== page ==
My memorandum-decision and order, dated July 31, 1959, indicates that my reading of the record made before me established that the informer was planted in the County Jail where the petitioner was confined after indictment to obtain admissions connecting the petitioner to the crime of which he was later convicted. It is clear that the testimony of this informer was vital to convict the petitioner because the Trial Judge charged that without it there was no other testimony in the case. Based upon this fact and seeking to project the situation to the reasoning of Di Biasi and Waterman, the petitioner filed an application for a writ of error coram nobis in the Richmond County Court. It was denied by order dated November 3, 1960 without a hearing. The Appellate Division, Second Department, permitted the petitioner to prosecute his appeal as a poor person and appointed counsel to represent him on such appeal. The denial was affirmed by decision in which the Appellate Division avoided ruling upon the question that the use of an informer under the circumstances could be considered as the secret interrogation of a defendant by law enforcement authorities after indictment condemned in Di Biasi and Waterman. (People v. Morrison, 14 A.D.2d 887, 221 N.Y.S.2d 382). The limited and essential basis of decision was that the remedy of coram nobis was not available to correct the alleged error, citing People v. Woodbury, 13 A.D.2d 522, 212 N.Y.S.2d 140. The petitioner moved to reargue the original appeal, (People v. Morrison, 264 App.Div. 778, 35 N.Y.S.2d 279), and such motion was denied. Judge Fuld who wrote the Waterman opinion for the majority denied this petitioner leave to appeal to the Court of Appeals, New York, and the Supreme Court denied certiorari May 14, 1962.

 The challenge here by the petitioner is interesting in that it raises the question as to whether this sophisticated method of extracting incriminating admissions by the plant of an informer in a jail cell after indictment is to be condemned as violative of the Fourteenth Amendment. Is it similar to the actions of police in obtaining confessions that have come under scrutiny in a long series of cases by the United States Supreme Court and in many instances have resulted in reversal and often freedom for the various defendants? (Spano v. New York, 360 U.S. 315, 321, fn. 2, 79 S. Ct. 1202, 3 L. Ed. 2d 1265). I think not. In each instance, the writings are directed to the prohibition against involuntary statements extracted by police by methods assessed in totality as condemned 'secret inquisitorial process'. (Gallegos v. Colorado, 82 S. Ct. 1209). Spano v. New York, supra, page 320, 79 S. Ct. 1202, did not pass upon the contention that following indictment no confession obtained in the absence of counsel can be used without violating the Fourteenth Amendment. There is no command or direction I find in the Supreme Court writings that the age-old use of informer by the police, used more often by federal investigators than state, must be preceded by notice or warning as to a right to be afforded counsel.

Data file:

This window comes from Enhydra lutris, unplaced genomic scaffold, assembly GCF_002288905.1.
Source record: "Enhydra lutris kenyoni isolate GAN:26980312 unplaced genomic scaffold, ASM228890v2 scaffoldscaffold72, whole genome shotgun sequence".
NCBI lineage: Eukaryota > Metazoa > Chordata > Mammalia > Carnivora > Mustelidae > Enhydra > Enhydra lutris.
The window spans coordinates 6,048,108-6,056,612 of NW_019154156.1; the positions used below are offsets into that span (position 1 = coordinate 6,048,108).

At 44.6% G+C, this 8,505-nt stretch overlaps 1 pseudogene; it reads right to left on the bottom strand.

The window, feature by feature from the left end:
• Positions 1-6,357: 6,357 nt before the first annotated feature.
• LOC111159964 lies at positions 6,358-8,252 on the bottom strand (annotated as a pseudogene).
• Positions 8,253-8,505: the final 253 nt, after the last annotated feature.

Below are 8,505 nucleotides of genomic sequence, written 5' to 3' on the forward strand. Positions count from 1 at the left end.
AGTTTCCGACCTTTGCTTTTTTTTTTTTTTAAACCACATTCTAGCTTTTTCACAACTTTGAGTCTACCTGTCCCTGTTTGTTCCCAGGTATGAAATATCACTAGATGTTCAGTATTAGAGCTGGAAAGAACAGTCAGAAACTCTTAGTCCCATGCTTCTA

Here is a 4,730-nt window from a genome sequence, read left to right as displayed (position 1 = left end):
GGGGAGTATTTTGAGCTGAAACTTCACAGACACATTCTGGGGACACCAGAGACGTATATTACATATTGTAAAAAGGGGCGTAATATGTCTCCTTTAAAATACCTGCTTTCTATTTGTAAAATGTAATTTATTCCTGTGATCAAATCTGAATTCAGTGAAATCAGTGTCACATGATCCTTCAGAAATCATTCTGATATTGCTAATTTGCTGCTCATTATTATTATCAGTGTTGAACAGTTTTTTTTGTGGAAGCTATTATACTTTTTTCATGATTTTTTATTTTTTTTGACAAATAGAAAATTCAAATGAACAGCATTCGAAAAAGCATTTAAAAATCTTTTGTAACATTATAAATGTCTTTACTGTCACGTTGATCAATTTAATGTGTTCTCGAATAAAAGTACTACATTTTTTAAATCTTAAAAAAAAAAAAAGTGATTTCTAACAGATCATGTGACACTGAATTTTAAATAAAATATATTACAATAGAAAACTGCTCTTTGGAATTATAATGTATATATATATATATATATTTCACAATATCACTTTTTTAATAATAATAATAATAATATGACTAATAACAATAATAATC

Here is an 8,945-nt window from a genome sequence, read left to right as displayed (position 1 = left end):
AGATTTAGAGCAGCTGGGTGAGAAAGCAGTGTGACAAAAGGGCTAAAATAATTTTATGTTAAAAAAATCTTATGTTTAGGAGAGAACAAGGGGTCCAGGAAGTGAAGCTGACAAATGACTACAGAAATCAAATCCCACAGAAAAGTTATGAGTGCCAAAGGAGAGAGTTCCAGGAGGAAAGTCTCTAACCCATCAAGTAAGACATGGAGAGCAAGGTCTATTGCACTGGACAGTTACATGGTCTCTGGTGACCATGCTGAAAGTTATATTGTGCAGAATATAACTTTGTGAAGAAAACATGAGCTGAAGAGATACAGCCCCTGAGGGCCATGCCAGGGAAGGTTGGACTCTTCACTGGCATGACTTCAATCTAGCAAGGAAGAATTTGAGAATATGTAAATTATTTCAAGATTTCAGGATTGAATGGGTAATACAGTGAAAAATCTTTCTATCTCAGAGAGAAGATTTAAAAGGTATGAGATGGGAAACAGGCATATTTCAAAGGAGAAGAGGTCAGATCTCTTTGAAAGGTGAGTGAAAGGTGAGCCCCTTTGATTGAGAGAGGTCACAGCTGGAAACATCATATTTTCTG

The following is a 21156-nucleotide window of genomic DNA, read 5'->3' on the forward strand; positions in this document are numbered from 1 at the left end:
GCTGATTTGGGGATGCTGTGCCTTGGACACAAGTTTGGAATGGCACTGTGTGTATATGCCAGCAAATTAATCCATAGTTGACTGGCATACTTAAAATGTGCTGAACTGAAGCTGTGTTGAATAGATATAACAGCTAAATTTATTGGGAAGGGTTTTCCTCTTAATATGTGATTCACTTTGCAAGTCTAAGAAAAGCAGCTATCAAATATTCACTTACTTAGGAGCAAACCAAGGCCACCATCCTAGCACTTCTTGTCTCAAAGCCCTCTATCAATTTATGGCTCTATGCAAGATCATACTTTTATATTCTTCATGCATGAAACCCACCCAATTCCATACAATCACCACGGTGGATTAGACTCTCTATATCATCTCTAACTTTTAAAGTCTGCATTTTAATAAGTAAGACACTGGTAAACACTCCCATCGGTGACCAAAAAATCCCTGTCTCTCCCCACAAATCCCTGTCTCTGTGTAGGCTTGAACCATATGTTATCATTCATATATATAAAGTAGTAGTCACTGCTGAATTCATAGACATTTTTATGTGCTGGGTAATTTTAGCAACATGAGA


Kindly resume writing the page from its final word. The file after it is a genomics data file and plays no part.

The liberal extension in Di Biasi, Waterman and Meyer by the Court of Appeals, New York involves clearly the question as to admissibility of incriminatory statements obtained from an accused as a result of interrogation by police or prosecuting authorities. The revolutionary concept advanced by the petitioner, in my judgment, must be upheld by the Court of Appeals, New York, because there is no federal enunciation of such principle. (Hoag v. New Jersey, 356 U.S. 464, 468, 78 S. Ct. 829, 2 L. Ed. 2d 913). Whether any such ruling would apply only to the cases on appeal in New York or be retroactive would also, in my judgment, be clearly for the decision of that Court. (Mapp v. Ohio, 367 U.S. 643, 81 S. Ct. 1684, 6 L. Ed. 2d 1081; People v. Loria, supra).

 It is doubtful whether this alleged federal question was raised at all in the record of the State trial and reviewed on appeal. (Lynch v. New York, 293 U.S. 52, 54, 55 S. Ct. 16, 79 L. Ed. 191; U.S. ex rel. Reid v. Richmond, 2 Cir., 295 F.2d 83, 89; cert. den. 368 U.S. 948, 82 S. Ct. 390, 7 L. Ed. 2d 344).

 This may be a fatal barrier to the federal relief sought by habeas corpus. (U.S. ex rel. Kozicky v. Fay, 2 Cir., 248 F.2d 520; U.S. ex rel. Cuomo v. Fay, 2 Cir., 257 F.2d 438; Brown v. Allen, 344 U.S. 443, 486, 73 S. Ct. 397, 97 L. Ed. 469; see also U.S. ex rel. Noia v. Fay, 2 Cir., 300 F.2d 345; cert. gr. 82 S. Ct. 1140, 8 L. Ed. 2d 274. I am again willing to rest my denial here upon the review and decision of the State Courts upon a question with little, if any, federal substance. (U.S. ex rel. Salemi v. Denno, 2 Cir., 235 F.2d 910; Brown v. Allen, supra, 344 U.S. pages 443, 457-458, 73 S. Ct. 397; Gryger v. Burke, 334 U.S. 728, 731, 68 S. Ct. 1256, 92 L. Ed. 1683).

 The petition is denied and dismissed. The papers shall be filed by the Clerk without the usual requirements for the prepayment of fees, and it is

 So ordered.